Thompson's fine, but what's wrong with the other guys?

May 11, 2007|By KATHLEEN PARKER

WASHINGTON -- There's a vacuum in the GOP, we keep hearing, and Republicans aren't quite satisfied with their presidential choices.

Apparently, neither a veteran senator-war hero, nor a Harvard MBA/JD corporate governor, nor even a law-and-order, 9/11 mayor is good enough for the Red Staters. There's just something missing.

And what, one wonders, might that be? Exactly what would fill the alleged GOP void?

Just Fred.

Thompson, that is. The actor who doesn't act, Mr. Thompson is tall and big; he talks straight, drives a truck and is "wunna-us." A bootstrap American with take-it-or-leave-it charisma, he's got smarts and the kind of steely gaze you'd like to see aimed at al-Qaida.

His resume has all the right bullet points: lawyer, chief minority counsel for the Senate Watergate Committee, a U.S. senator who ran hearings on campaign finance controversies while chairman of the Senate government affairs committee from 1997 to 2001.

When Mr. Thompson spoke recently to the Orange County (Calif.) Lincoln Club's annual dinner, he came across as sincere, honest and straightforward - all the traits Americans crave in a candidate. The former Tennessee senator is polling in the top three among Republican candidates even though he's not officially running for president.

But is Mr. Thompson really the GOP savior? And more to the point, does the GOP really need one?

The truth is, the Republican Party has one of its strongest lineups ever. Yet one would think from polls showing that a third of Republicans are dissatisfied with their choices that they were stuck with a roster of has-beens and also-rans.

The top three among those who have declared their candidacies - Rudolph W. Giuliani, John McCain and Mitt Romney - are nobody's leftovers. Or anyone's audience. They're all leading men who belong to the thinly populated genre of sui generis - one of a kind.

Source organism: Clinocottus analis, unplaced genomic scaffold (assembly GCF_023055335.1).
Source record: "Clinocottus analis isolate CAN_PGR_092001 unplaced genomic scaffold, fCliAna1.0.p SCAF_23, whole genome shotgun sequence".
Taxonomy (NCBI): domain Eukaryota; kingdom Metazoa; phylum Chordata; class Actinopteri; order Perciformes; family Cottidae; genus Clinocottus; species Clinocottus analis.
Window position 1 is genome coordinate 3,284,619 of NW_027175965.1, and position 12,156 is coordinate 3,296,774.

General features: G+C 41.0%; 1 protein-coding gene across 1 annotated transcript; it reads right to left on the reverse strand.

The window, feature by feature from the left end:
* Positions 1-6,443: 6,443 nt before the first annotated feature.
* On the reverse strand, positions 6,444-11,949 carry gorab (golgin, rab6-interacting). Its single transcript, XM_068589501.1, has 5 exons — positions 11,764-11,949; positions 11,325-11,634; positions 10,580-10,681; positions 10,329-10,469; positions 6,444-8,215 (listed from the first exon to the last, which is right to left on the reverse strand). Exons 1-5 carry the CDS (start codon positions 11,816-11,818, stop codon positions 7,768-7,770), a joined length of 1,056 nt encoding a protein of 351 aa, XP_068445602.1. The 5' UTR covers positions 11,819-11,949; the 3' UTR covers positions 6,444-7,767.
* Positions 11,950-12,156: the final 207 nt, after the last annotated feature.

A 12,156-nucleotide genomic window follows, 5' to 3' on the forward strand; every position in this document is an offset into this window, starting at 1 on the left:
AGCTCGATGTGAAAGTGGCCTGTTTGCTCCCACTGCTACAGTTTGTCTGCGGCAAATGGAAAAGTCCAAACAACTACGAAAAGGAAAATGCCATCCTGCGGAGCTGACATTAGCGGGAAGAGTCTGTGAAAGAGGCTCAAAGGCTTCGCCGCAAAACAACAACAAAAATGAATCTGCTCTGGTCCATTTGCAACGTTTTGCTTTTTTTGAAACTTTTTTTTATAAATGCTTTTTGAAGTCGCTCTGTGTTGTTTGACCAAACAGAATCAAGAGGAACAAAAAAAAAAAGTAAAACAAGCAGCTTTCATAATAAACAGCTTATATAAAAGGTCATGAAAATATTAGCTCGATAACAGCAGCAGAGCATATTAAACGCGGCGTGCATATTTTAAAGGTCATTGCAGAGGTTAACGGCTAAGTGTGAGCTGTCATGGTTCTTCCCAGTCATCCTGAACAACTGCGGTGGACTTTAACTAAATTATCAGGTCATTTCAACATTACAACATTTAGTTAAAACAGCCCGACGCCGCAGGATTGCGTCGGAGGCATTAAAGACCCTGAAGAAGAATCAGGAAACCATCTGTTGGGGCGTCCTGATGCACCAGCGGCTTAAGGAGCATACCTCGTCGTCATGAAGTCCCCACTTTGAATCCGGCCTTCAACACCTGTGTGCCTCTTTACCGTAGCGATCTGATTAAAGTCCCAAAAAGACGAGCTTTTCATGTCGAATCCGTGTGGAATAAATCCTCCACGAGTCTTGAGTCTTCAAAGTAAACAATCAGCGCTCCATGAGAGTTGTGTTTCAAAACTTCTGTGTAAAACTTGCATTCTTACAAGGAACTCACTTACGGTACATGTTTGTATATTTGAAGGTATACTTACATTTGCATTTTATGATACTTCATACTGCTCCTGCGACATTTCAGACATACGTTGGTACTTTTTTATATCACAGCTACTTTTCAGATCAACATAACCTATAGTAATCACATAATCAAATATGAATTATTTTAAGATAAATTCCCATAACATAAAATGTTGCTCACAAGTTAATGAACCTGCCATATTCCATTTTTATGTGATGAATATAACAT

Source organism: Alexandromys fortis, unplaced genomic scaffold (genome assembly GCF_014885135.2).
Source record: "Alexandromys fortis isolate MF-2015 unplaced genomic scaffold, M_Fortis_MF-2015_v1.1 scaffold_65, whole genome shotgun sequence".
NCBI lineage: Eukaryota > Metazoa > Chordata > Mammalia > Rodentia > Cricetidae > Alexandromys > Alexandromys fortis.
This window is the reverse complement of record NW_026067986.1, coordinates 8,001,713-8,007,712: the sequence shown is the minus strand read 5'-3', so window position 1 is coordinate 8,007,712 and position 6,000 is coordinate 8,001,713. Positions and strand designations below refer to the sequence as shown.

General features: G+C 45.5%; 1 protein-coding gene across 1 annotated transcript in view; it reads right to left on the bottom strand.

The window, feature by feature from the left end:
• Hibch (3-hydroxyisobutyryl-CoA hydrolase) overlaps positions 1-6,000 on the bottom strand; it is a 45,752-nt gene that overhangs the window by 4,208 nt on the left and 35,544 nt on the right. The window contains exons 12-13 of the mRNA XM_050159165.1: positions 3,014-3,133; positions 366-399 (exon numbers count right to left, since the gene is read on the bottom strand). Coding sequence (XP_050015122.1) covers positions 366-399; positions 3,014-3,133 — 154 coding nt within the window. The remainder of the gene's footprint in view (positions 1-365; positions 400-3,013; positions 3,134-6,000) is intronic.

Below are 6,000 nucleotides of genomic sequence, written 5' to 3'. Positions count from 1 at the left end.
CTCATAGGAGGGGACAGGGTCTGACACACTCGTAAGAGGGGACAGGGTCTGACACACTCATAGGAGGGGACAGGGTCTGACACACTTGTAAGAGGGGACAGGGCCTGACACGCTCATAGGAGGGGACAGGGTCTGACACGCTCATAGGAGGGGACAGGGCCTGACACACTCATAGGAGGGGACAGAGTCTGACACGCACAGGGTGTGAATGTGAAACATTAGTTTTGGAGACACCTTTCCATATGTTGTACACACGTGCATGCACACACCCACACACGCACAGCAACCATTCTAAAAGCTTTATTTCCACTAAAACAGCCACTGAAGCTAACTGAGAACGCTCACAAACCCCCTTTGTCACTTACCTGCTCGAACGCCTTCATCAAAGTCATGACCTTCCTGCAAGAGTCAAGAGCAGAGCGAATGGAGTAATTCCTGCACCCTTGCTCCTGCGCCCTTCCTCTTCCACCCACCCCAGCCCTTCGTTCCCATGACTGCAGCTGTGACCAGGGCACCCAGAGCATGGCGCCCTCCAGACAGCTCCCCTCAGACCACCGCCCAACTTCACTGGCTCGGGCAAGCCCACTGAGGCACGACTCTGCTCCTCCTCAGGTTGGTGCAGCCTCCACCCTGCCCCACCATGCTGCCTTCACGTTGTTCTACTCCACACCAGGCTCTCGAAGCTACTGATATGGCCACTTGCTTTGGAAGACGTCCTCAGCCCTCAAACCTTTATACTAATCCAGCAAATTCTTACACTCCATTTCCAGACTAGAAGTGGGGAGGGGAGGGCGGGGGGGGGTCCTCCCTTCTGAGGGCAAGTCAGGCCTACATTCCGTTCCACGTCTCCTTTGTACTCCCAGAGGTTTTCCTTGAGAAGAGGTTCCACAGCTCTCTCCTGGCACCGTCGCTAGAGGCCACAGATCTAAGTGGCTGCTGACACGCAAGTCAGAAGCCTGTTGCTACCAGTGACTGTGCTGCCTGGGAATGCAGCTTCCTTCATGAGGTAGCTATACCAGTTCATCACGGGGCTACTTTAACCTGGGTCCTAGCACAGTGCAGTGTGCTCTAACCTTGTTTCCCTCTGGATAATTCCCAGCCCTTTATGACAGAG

Mr. Giuliani, America's mayor, was on Sept. 11, 2001, what Franklin D. Roosevelt was on Dec. 7, 1941. Before 9/11, Mr. Giuliani transformed one of the most dangerous cities in America into one of the safest. He cleaned up Times Square and took on Wall Street, the Teamsters and organized crime.

Still, he's not quite hot enough?

Mr. McCain is as true a war hero as they come, having been a POW for five years in North Vietnam's infamous Hanoi Hilton. When he was offered an early release because of his family's influence, he declined, opting to stay with his fellow American prisoners.

As a U.S. senator, he's led a variety of charges - for campaign finance and immigration reform - that have confirmed his status as a maverick but also earned him the nickname of "RINO," Republican in name only. He supports the war in Iraq even though it hurts him politically.

But, well, he's just a little too hot.

Finally, Mr. Romney comes straight from central casting and the Reagan playbook. If government should be run like a business, as Mr. Reagan said, then Mr. Romney is without peer.

During his single term as governor of Massachusetts he lowered taxes and reduced unemployment. His first year, he closed the state's $3 billion budget deficit, filed a balanced budget each year thereafter, and ended 2005 with close to a $1 billion surplus. He also created a market-based reform to provide health insurance for every citizen without raising taxes.

But, there's just something about Mitt. He's beyond just right. He's too right - too good-looking, too rich, too successful.

What Republicans have isn't a vacuum but an embarrassment of riches. What they need isn't a savior, but a good VP from the South. "Just Fred" may be just the ticket.

Kathleen Parker's syndicated column appears Mondays and Fridays in The Sun. Her e-mail is kparker@kparker.com.

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